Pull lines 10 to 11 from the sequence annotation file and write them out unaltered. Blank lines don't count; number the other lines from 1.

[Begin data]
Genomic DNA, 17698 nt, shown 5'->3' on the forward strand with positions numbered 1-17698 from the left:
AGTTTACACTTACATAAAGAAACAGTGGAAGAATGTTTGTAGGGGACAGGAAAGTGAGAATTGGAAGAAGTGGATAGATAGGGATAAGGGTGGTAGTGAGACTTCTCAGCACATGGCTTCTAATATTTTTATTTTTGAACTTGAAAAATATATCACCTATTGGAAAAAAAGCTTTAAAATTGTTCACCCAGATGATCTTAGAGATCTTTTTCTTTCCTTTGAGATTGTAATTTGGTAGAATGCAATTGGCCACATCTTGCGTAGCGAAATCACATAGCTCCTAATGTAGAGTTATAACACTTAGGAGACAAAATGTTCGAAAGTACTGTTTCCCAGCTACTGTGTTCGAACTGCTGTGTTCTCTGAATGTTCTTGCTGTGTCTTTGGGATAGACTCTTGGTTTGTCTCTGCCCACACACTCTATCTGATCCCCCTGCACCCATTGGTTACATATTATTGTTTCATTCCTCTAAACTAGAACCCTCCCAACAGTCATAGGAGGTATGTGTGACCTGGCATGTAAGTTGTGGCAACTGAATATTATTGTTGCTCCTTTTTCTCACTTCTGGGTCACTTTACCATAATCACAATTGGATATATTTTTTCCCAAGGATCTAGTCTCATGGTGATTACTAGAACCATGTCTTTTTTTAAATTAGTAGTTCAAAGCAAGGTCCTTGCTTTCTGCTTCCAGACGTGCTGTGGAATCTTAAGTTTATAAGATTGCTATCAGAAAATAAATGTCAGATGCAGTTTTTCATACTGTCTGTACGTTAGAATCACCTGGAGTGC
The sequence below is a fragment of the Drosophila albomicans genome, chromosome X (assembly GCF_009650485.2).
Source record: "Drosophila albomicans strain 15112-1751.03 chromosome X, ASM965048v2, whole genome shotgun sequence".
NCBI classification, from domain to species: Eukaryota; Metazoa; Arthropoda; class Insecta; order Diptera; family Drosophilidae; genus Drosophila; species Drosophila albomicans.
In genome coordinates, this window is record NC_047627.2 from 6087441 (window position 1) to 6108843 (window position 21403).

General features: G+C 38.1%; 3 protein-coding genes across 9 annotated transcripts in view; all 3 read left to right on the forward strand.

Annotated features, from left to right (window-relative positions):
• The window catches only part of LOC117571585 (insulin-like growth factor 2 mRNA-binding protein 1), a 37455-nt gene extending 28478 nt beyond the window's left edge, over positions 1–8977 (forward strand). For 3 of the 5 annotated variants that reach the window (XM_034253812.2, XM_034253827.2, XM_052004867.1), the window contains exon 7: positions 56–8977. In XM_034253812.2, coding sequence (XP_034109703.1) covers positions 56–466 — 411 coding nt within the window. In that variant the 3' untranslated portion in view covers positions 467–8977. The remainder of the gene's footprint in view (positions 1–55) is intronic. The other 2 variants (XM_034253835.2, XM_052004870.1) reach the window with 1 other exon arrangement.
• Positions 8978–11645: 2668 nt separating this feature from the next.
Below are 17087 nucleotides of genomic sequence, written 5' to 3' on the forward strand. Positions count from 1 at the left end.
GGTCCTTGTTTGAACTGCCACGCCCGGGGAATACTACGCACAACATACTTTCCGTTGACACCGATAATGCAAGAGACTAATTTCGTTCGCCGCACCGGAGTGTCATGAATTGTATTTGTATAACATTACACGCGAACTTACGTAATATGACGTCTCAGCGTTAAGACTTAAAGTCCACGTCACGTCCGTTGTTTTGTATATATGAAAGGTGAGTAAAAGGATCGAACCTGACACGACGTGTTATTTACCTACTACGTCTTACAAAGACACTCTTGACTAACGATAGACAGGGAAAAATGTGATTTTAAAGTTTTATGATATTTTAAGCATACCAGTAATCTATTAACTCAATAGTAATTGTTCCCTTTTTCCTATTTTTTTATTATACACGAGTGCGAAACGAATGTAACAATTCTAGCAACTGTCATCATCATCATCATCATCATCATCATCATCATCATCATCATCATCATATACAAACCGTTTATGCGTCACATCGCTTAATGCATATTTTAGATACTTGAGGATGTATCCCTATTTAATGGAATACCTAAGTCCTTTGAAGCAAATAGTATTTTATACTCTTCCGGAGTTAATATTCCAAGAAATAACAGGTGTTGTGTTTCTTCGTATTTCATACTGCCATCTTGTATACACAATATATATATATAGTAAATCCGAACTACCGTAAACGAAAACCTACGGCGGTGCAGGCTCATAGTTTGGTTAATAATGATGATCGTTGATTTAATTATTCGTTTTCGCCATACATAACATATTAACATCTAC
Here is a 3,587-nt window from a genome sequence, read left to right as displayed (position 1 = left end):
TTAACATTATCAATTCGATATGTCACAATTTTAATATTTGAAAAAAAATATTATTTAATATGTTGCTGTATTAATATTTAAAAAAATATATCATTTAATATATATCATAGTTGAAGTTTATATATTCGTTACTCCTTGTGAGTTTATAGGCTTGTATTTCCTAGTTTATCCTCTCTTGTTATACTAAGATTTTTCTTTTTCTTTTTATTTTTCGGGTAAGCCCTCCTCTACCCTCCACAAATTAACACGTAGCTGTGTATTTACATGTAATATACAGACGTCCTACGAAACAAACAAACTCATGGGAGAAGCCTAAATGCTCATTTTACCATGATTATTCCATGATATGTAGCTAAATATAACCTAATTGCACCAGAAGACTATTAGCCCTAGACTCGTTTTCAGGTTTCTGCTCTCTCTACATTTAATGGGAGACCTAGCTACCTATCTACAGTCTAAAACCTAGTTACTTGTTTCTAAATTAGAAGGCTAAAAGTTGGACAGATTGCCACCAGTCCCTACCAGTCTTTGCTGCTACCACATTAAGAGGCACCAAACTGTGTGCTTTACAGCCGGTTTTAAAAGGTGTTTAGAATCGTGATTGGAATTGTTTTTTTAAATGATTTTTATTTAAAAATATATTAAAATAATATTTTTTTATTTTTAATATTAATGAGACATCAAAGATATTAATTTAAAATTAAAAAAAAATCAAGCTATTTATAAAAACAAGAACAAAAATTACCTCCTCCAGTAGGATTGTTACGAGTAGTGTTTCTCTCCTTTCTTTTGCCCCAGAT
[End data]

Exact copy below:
• Positions 8978–11645: 2668 nt separating this feature from the next.
Below are 17087 nucleotides of genomic sequence, written 5' to 3' on the forward strand. Positions count from 1 at the left end.